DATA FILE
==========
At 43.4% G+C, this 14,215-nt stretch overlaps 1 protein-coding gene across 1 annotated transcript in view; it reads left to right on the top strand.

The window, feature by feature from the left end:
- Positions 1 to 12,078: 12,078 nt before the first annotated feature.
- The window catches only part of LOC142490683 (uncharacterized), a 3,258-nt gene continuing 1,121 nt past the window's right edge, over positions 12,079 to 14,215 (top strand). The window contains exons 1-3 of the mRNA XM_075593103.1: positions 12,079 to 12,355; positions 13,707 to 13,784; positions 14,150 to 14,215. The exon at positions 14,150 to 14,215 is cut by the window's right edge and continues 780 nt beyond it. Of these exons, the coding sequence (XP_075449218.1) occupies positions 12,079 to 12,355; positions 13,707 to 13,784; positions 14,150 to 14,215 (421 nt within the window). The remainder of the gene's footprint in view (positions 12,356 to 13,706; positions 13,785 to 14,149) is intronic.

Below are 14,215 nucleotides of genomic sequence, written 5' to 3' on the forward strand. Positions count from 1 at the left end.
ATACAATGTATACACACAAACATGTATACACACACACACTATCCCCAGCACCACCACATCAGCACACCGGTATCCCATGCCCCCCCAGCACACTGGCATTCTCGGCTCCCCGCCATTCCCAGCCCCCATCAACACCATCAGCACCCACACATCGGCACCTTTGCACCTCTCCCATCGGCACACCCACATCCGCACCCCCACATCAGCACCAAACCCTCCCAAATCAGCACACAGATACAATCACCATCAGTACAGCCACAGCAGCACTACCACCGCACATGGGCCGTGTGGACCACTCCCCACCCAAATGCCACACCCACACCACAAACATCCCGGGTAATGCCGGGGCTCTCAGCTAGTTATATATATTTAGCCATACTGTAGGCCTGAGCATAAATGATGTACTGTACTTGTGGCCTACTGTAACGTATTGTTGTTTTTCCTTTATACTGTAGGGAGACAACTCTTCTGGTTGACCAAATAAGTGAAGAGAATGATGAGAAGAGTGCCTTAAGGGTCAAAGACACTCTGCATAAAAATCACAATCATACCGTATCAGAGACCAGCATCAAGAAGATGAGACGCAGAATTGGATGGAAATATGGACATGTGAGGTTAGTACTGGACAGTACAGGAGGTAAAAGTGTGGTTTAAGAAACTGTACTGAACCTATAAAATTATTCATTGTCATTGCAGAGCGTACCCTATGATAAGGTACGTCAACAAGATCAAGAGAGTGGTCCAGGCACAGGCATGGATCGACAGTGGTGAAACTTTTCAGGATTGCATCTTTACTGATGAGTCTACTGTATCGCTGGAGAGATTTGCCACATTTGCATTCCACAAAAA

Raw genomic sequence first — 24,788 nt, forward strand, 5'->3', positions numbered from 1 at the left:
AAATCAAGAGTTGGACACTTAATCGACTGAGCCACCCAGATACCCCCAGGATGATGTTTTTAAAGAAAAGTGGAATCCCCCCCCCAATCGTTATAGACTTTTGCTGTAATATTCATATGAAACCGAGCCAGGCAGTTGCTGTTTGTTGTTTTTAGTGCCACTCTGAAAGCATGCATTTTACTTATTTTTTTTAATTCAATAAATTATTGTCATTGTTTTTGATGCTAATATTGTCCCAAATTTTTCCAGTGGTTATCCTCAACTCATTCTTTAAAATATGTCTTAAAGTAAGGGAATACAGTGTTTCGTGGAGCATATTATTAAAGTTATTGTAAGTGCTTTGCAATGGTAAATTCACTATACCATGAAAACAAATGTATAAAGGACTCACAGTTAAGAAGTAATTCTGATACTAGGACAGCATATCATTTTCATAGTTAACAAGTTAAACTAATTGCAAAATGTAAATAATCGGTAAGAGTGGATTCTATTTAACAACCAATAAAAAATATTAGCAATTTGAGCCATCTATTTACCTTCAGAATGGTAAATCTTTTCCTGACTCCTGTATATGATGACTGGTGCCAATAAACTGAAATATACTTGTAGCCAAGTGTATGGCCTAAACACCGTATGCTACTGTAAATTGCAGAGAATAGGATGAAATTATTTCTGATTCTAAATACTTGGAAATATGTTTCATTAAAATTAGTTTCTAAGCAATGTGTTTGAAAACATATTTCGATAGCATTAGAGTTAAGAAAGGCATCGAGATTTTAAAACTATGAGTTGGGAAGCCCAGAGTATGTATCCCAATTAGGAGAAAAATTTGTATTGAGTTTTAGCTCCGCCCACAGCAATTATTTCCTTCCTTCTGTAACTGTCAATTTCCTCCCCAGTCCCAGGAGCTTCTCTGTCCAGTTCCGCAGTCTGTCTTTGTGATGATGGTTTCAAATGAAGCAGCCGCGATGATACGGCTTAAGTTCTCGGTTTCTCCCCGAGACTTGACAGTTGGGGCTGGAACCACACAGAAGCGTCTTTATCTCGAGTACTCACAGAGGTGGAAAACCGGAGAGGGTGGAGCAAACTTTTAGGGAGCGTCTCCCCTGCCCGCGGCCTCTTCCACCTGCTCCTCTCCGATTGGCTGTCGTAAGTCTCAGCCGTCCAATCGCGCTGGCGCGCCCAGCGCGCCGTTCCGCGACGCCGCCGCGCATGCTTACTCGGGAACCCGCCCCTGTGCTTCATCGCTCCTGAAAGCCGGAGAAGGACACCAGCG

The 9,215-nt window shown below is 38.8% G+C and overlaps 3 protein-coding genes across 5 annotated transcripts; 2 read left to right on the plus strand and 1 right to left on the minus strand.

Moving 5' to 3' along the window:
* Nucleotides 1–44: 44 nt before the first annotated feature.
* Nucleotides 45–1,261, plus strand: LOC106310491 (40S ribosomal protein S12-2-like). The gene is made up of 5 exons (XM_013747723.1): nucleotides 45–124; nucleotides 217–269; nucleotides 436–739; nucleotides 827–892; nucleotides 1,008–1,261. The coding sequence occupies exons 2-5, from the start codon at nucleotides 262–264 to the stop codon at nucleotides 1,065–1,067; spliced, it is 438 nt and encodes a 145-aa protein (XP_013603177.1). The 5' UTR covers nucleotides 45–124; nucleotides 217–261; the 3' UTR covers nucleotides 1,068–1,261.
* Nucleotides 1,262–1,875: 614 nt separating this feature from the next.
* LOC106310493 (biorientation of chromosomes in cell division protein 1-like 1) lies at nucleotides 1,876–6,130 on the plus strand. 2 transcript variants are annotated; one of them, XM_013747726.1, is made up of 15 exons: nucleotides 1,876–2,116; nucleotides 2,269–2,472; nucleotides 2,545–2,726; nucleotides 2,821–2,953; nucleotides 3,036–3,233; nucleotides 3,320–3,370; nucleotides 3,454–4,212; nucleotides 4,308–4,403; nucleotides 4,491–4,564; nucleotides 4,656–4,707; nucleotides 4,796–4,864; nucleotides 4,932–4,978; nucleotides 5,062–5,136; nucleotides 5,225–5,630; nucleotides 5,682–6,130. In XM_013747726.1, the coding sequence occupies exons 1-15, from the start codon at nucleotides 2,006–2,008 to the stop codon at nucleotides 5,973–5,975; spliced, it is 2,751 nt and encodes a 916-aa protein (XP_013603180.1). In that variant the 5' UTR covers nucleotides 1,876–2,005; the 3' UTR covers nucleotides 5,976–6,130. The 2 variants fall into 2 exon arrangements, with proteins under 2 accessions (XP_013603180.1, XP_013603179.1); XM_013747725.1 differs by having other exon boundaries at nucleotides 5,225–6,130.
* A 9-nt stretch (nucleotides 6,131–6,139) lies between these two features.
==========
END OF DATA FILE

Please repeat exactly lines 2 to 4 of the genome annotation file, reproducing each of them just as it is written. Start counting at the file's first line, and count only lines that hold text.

The window, feature by feature from the left end:
- Positions 1 to 12,078: 12,078 nt before the first annotated feature.
- The window catches only part of LOC142490683 (uncharacterized), a 3,258-nt gene continuing 1,121 nt past the window's right edge, over positions 12,079 to 14,215 (top strand). The window contains exons 1-3 of the mRNA XM_075593103.1: positions 12,079 to 12,355; positions 13,707 to 13,784; positions 14,150 to 14,215. The exon at positions 14,150 to 14,215 is cut by the window's right edge and continues 780 nt beyond it. Of these exons, the coding sequence (XP_075449218.1) occupies positions 12,079 to 12,355; positions 13,707 to 13,784; positions 14,150 to 14,215 (421 nt within the window). The remainder of the gene's footprint in view (positions 12,356 to 13,706; positions 13,785 to 14,149) is intronic.